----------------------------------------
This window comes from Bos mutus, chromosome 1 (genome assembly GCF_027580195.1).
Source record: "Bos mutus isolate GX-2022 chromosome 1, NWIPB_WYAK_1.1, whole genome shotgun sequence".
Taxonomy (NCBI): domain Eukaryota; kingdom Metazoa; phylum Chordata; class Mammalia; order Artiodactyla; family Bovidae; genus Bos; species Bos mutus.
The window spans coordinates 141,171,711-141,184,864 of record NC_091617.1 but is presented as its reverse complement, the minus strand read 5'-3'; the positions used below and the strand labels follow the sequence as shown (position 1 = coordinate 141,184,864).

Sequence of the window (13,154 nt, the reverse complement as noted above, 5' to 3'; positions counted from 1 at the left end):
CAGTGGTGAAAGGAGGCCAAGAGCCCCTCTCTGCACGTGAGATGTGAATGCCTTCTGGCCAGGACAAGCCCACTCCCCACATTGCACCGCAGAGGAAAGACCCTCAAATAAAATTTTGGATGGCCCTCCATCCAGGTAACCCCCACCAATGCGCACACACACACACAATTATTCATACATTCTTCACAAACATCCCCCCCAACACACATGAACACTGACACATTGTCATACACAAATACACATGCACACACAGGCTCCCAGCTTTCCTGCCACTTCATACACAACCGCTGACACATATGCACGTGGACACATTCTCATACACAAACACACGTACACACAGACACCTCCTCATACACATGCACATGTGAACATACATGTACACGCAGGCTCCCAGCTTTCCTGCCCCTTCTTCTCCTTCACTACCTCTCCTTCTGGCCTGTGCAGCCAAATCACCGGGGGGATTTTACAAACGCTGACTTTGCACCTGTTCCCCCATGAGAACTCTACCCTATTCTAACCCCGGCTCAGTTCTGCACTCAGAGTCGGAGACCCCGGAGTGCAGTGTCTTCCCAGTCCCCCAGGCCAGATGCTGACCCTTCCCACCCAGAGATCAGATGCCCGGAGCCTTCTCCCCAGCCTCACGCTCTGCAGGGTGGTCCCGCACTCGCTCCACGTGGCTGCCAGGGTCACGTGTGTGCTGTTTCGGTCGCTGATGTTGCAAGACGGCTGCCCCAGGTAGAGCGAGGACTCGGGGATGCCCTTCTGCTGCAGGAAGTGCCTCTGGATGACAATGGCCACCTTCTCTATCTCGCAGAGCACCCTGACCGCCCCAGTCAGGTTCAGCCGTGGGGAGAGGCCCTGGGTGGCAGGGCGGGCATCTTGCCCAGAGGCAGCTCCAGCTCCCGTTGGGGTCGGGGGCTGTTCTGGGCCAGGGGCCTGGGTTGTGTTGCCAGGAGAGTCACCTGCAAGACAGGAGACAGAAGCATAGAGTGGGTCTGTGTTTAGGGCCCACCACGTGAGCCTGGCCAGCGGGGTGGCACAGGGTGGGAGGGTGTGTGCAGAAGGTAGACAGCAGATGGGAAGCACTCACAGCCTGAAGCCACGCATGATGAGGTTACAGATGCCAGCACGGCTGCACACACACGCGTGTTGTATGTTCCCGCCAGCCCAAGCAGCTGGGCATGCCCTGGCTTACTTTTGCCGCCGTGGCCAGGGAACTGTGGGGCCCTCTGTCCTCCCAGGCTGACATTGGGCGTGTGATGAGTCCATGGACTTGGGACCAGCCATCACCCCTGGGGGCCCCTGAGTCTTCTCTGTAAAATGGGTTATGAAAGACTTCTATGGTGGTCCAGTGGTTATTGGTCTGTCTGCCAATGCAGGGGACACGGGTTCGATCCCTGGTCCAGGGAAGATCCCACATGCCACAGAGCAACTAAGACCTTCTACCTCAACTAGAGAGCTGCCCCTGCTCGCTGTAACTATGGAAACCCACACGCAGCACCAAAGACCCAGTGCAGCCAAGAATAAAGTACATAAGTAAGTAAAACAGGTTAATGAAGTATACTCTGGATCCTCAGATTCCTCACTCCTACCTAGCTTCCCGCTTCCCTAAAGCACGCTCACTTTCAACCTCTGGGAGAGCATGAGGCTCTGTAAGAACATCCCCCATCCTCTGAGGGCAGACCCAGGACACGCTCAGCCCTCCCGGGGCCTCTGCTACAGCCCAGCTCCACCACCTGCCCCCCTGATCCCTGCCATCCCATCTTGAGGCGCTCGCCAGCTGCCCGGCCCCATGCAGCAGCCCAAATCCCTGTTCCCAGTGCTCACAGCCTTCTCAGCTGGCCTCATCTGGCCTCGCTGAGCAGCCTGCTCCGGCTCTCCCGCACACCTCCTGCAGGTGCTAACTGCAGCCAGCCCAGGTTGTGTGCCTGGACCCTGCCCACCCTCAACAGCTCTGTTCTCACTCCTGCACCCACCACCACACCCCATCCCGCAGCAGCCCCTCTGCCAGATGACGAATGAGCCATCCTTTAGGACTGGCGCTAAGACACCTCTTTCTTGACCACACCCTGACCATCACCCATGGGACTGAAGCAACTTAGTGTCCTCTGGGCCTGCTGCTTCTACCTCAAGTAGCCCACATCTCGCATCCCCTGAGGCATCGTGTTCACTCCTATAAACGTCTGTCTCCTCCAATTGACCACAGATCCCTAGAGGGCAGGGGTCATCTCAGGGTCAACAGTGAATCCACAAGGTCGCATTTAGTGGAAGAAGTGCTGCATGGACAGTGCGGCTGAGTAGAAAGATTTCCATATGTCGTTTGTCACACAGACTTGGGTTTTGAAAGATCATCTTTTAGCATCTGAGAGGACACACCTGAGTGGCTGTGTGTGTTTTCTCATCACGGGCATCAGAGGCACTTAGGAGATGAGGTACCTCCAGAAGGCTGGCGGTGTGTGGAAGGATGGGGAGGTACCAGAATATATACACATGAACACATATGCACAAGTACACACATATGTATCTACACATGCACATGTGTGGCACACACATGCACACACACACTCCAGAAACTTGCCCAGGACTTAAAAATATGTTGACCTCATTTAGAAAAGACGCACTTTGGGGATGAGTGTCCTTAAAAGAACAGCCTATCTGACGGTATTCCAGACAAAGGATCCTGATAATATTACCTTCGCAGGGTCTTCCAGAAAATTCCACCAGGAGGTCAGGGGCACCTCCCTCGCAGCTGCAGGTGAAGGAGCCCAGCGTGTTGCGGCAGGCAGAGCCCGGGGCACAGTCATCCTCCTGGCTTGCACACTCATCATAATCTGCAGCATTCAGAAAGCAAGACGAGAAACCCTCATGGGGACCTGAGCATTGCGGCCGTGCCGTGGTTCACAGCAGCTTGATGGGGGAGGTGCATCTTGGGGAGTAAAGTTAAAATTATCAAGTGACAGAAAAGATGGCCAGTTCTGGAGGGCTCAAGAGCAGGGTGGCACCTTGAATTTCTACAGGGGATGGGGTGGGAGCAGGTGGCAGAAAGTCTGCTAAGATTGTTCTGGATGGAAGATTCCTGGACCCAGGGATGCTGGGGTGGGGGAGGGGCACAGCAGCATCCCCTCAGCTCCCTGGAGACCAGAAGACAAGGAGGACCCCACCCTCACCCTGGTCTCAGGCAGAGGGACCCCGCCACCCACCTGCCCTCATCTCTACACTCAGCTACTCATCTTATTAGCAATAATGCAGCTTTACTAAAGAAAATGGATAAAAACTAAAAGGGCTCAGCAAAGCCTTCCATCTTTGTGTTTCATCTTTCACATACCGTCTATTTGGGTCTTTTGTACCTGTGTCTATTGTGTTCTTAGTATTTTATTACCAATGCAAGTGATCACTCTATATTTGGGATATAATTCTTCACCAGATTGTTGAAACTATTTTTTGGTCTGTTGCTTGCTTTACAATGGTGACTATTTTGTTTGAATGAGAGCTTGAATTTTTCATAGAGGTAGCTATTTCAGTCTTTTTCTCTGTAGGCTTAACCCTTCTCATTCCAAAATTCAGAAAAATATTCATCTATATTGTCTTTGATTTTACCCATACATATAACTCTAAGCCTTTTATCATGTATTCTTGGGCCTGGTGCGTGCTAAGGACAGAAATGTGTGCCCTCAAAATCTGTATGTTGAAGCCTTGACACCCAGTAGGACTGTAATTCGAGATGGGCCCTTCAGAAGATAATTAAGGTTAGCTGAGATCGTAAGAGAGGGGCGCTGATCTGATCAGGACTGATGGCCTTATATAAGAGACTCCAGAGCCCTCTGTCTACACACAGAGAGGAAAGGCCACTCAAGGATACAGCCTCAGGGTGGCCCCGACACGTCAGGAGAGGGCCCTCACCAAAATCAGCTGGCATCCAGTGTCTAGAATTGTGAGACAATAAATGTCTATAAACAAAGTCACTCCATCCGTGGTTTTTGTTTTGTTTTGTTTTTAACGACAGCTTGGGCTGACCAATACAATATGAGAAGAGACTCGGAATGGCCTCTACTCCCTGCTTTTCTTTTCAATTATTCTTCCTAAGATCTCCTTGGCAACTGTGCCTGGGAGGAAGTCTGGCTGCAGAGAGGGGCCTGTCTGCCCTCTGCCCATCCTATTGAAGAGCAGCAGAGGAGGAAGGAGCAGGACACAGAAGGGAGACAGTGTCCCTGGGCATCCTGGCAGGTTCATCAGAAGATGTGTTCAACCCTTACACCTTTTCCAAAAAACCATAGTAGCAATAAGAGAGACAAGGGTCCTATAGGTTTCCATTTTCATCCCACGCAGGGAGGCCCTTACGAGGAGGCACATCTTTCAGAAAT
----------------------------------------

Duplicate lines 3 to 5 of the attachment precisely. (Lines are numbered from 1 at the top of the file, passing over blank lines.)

Taxonomy (NCBI): domain Eukaryota; kingdom Metazoa; phylum Chordata; class Mammalia; order Artiodactyla; family Bovidae; genus Bos; species Bos mutus.
The window spans coordinates 141,171,711-141,184,864 of record NC_091617.1 but is presented as its reverse complement, the minus strand read 5'-3'; the positions used below and the strand labels follow the sequence as shown (position 1 = coordinate 141,184,864).

Sequence of the window (13,154 nt, the reverse complement as noted above, 5' to 3'; positions counted from 1 at the left end):